It’s no question I like to cook. I’m passionate about it. I particularly love cooking for people who love eating.. and get a thrill out of ‘wow’ing’ my guests. But John and I do a lot of experimenting just between the two of us. Following our trip to LA (see trip reports here: kritterspaw.com and kritterspix.com), we had some excellent pastrami at the Farmers Market in LA. We were inspired to attempt to make our own at home.
With an idea, some cookbooks, a brisket, and a plan… we set out to make great pastrami from scratch. Most people would say we were nuts… even extreme for attempting our own pastrami… but we thought it would be a fun experiment, admittedly something we would probably only do once. Nonetheless, let the fun begin.
We decided to cut the whole brisket into two large pieces and do two different methods: (1) from my head, and (2) from the Mile End Deli cookbook.
The first one we brined in a sugar – salt brine (1/4 c. ea with 1 qt water) for 5 days in a gallon size baggie. Then we removed from the brine, rinsed, dried and covered with a seasoning rub + 1 t. red curing salt (to keep the meat color red). I make my own seasoning rub, I call it Ritter Rib Rub (RRR):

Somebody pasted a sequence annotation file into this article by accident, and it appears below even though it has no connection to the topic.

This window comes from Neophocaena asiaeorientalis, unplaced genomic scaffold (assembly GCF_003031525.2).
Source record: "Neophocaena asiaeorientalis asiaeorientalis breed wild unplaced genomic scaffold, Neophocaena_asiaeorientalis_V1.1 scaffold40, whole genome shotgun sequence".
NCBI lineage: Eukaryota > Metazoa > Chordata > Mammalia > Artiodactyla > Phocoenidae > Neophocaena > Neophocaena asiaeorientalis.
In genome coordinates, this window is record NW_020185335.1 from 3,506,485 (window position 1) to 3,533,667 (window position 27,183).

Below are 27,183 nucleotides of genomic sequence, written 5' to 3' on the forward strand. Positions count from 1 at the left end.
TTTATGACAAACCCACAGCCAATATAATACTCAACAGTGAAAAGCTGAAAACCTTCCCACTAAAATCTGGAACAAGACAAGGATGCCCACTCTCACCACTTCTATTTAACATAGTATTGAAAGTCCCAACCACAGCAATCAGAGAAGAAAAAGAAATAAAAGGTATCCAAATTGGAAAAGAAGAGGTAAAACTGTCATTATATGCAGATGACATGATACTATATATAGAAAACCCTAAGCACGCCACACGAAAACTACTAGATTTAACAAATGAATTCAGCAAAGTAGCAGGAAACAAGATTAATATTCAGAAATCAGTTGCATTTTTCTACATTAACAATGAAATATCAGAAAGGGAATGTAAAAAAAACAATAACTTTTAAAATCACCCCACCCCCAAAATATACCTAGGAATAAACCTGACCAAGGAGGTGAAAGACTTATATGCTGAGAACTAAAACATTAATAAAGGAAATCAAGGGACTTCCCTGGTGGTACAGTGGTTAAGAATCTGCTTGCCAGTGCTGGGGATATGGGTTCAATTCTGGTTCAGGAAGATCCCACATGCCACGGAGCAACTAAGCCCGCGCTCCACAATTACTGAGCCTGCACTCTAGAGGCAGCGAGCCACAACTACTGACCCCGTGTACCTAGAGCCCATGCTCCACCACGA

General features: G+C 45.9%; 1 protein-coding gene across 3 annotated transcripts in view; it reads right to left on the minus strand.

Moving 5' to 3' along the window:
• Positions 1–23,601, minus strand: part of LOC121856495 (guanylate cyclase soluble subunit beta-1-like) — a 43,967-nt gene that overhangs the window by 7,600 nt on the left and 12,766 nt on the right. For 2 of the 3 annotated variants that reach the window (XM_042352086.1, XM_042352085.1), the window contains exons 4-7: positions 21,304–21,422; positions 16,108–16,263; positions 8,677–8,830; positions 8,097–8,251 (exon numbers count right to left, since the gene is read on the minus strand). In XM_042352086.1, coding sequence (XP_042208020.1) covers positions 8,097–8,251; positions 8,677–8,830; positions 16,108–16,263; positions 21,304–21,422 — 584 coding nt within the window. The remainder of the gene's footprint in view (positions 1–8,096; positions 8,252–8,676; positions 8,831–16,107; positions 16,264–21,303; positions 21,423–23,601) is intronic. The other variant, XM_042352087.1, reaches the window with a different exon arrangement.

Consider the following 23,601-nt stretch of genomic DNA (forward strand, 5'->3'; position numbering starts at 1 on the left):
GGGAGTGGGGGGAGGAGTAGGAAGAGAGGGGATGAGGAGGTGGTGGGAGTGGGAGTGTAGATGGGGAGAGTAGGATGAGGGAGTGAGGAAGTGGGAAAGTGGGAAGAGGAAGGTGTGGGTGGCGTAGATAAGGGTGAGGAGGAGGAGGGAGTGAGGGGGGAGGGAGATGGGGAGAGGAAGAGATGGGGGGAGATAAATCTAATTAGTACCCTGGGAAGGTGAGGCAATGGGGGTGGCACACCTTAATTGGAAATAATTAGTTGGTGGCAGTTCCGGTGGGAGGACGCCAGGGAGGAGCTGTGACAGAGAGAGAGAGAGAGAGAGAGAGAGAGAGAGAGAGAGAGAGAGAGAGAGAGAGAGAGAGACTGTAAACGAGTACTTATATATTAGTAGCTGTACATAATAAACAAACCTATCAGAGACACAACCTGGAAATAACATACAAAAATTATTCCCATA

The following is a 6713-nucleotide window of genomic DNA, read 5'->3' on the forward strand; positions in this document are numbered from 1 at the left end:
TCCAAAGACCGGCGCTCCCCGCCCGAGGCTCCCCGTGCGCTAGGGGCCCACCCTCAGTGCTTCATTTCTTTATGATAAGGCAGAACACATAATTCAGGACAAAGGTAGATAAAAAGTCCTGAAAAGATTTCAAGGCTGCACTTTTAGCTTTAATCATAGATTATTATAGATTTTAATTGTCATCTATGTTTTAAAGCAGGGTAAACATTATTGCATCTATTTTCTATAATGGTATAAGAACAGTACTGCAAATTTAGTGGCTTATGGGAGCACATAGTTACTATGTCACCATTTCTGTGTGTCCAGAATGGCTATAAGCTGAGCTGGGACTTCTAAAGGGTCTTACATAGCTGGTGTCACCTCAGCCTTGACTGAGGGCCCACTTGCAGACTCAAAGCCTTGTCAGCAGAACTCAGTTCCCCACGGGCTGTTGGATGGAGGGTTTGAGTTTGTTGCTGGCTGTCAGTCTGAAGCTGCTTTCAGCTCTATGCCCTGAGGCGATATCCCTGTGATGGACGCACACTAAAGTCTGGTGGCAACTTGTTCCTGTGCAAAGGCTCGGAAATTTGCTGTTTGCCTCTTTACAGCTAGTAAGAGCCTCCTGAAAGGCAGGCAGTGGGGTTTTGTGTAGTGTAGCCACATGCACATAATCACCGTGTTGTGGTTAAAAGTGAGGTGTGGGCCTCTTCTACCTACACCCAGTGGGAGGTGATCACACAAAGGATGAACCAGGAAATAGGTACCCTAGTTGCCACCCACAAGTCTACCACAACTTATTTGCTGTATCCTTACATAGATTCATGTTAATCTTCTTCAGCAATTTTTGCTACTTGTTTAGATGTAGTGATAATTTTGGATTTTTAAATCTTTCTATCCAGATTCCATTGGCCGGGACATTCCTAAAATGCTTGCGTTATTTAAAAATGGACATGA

- 2 T. Ancho chile powder
- 1 T. toasted ground cumin
- 1 T. thyme
- 2 T hot chocolate mix
- 2T course kosher salt
- 1 T. brown sugar
- 1 T smoked paprika
- 1 T garlic salt
- 1 T ground instant coffee
I applied the rub with the red curing salt all over the brined brisket, put it in a clean gallon size baggie and let it cure in the refrigerator for another 3 days. Then I pulled it out and smoked it until the center was around 155F, about 4 hours.
The result was AMAZING. Admittedly a tad salty… next time maybe I’ll cut back on the salt and brine for 4 days instead of 5. But for a first try, it was absolutely delicious.
For the second experiment we followed the Mile End Cookbook exactly. We applied the dry rub per their pastrami recipe (no brine) and allowed to cure for 12 days until we smoked it (after a 4 hour soaking in cold water). It was equally good, but a little more dry (perhaps because it wasn’t brined, perhaps because we hadn’t yet steamed it prior to tasting).
Had I to choose one over the other, I’d do my method with the brining as it was juicier and easier. For an experiment I thought we’d only do once, we’re already plotting our next trials… it was that good. Yum!